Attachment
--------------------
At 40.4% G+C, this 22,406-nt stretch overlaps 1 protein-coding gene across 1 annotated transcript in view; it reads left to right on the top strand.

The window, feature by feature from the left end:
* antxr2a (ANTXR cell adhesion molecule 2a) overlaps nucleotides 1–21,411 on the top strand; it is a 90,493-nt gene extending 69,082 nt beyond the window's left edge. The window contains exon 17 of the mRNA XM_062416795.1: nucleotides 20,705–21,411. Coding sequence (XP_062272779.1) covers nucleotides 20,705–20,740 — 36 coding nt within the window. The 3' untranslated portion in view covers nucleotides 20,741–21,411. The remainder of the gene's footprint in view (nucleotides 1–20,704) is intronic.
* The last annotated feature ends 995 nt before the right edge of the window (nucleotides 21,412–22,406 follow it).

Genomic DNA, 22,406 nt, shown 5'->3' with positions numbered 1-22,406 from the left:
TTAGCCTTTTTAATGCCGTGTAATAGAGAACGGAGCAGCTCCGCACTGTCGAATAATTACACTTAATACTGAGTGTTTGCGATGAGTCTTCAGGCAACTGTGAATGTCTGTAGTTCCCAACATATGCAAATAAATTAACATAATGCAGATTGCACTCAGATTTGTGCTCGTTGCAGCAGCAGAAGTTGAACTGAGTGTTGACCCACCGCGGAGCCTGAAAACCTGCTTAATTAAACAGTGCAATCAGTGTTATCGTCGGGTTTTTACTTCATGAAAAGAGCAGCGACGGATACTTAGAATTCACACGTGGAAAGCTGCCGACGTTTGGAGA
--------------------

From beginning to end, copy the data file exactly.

At 40.4% G+C, this 22,406-nt stretch overlaps 1 protein-coding gene across 1 annotated transcript in view; it reads left to right on the top strand.

The window, feature by feature from the left end:
* antxr2a (ANTXR cell adhesion molecule 2a) overlaps nucleotides 1–21,411 on the top strand; it is a 90,493-nt gene extending 69,082 nt beyond the window's left edge. The window contains exon 17 of the mRNA XM_062416795.1: nucleotides 20,705–21,411. Coding sequence (XP_062272779.1) covers nucleotides 20,705–20,740 — 36 coding nt within the window. The 3' untranslated portion in view covers nucleotides 20,741–21,411. The remainder of the gene's footprint in view (nucleotides 1–20,704) is intronic.
* The last annotated feature ends 995 nt before the right edge of the window (nucleotides 21,412–22,406 follow it).

Genomic DNA, 22,406 nt, shown 5'->3' with positions numbered 1-22,406 from the left:
TTAGCCTTTTTAATGCCGTGTAATAGAGAACGGAGCAGCTCCGCACTGTCGAATAATTACACTTAATACTGAGTGTTTGCGATGAGTCTTCAGGCAACTGTGAATGTCTGTAGTTCCCAACATATGCAAATAAATTAACATAATGCAGATTGCACTCAGATTTGTGCTCGTTGCAGCAGCAGAAGTTGAACTGAGTGTTGACCCACCGCGGAGCCTGAAAACCTGCTTAATTAAACAGTGCAATCAGTGTTATCGTCGGGTTTTTACTTCATGAAAAGAGCAGCGACGGATACTTAGAATTCACACGTGGAAAGCTGCCGACGTTTGGAGA